I was winding my way through an unattractive part of Provo and did my best to stare at my feet and focus on my music. I turned my brain off and just ran. This is what I do when running 100's and it usually pays off. I just make everything go away.

At mile 19, I was getting hot and my shirt was caked with sweat and crusting over with salt. It had to come off and I felt another surge of renewed energy.

I began to calculate my splits and look toward my anticipated finish time. This helped keep my brain occupied while running through a mind numbing landscape. I came up with a variety of potential finish times based on a handful of variables. Only one thing seemed certain. I was going to PR.

At mile 24, I went through my splits again and realized I may have a chance to qualify for the Boston Marathon. This has never been a goal of mine and is somewhat meaningless, but I would like to go to my grave knowing I did it.

The problem was, my watch and the race clock were not synchronized. I knew they didn't line up, but I didn't know how big the difference was.

So I just ran hard and let things work out however they were destined.

I could see the finish line WAY off in the distance and tried to kick into high gear. Evidently, I was already in high gear because I had nothing else to give. The finish line was taunting me in the distance, but I was too far away to see the clock.

I kept my eyes on the clock the whole way in...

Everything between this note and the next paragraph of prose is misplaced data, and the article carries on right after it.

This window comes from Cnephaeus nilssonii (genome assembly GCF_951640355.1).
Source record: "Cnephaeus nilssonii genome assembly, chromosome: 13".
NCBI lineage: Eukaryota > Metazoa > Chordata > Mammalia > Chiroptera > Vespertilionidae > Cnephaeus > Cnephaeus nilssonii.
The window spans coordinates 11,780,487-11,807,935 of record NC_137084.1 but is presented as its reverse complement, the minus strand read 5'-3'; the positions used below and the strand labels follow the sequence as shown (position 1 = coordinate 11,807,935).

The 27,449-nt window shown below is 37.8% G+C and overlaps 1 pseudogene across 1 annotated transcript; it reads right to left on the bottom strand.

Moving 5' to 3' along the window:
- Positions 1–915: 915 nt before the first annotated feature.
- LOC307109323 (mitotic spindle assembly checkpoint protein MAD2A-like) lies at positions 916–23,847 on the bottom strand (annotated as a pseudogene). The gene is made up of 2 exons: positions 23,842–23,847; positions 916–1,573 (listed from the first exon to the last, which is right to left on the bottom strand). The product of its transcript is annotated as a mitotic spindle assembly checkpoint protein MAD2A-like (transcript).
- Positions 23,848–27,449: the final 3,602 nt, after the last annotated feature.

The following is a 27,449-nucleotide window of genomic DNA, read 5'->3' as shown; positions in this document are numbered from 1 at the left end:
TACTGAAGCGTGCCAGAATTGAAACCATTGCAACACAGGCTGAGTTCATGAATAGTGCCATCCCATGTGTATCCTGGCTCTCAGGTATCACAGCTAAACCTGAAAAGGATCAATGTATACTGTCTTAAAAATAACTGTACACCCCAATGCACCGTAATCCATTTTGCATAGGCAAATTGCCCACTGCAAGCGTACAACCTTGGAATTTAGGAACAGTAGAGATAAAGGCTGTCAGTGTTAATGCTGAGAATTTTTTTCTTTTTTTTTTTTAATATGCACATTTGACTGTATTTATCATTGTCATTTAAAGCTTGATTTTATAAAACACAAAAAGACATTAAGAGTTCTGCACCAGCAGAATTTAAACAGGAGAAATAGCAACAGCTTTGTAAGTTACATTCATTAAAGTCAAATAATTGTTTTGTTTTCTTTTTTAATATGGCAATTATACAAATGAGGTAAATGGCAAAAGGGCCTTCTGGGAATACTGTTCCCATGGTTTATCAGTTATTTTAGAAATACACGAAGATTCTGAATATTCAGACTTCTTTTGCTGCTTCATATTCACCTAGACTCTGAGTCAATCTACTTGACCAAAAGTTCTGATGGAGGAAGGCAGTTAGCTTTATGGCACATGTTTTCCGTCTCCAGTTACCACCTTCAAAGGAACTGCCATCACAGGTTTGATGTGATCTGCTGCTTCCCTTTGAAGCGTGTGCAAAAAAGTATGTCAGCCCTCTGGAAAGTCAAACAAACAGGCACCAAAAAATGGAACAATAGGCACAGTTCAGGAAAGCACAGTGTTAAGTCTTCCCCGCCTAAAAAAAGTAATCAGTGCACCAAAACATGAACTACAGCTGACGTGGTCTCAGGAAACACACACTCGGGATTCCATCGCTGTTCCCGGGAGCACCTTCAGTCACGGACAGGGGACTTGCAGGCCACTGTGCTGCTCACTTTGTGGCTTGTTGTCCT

When it finally came into view, I read 3:11:xx. I was 92% certain my Boston qualifying time was 3:15, but the 8% of uncertainty stole my jubilation.

Coming to the finish!!

Finishing!

I crossed the line at 3:12:16. A new PR AND a Boston Qualifying time! When I crossed the line, Jo told me I was definitely in the top 10 and I soon learned I was 7th place overall and I had won my age group!

As soon as I stopped, I felt terrible. I felt weak, exhausted and I was shaking all over. I went straight through the finishers chute, found a patch of cool grass and I crashed.

Beginning to feel normal again, wishing this race served beer

My finishers medal and my award for winning my age group. 

After qualifying for the Boston Marathon, I suppose most people would expect me to run it. But I have no plans to ever run the Boston Marathon.

That decision has nothing to do with the recent terrorist attacks or any other nonsensical reason. I won't run the Boston Marathon because I'm not a road marathon runner. I've never aspired to run Boston and I have never planned to, but so many people have those aspirations and they've worked relentlessly toward qualifying so they can live that dream. So let THEM live their dream. It's not my dream and I really don't care about that race. If I registered for it, I would potentially be taking a spot away from a runner that worked for YEARS to get into that race. I have no interest in that. I didn't set out to qualify and I have never trained for a marathon. It's the other way around actually...I run marathons so I can train for my goal races.

I will find enough gratification in knowing I had the option to run Boston. I'll go out and run some trails instead.

I have another road marathon coming up in two weeks. This race is intended to be a long, slow run and I'm sure it will be. For now, I'm very satisfied with where I fit in the marathon community. I have nothing to prove or and I don't aspire to be counted among the marathon faithful. But I respect those who do.

I hope to see some of you when I get back on the trails!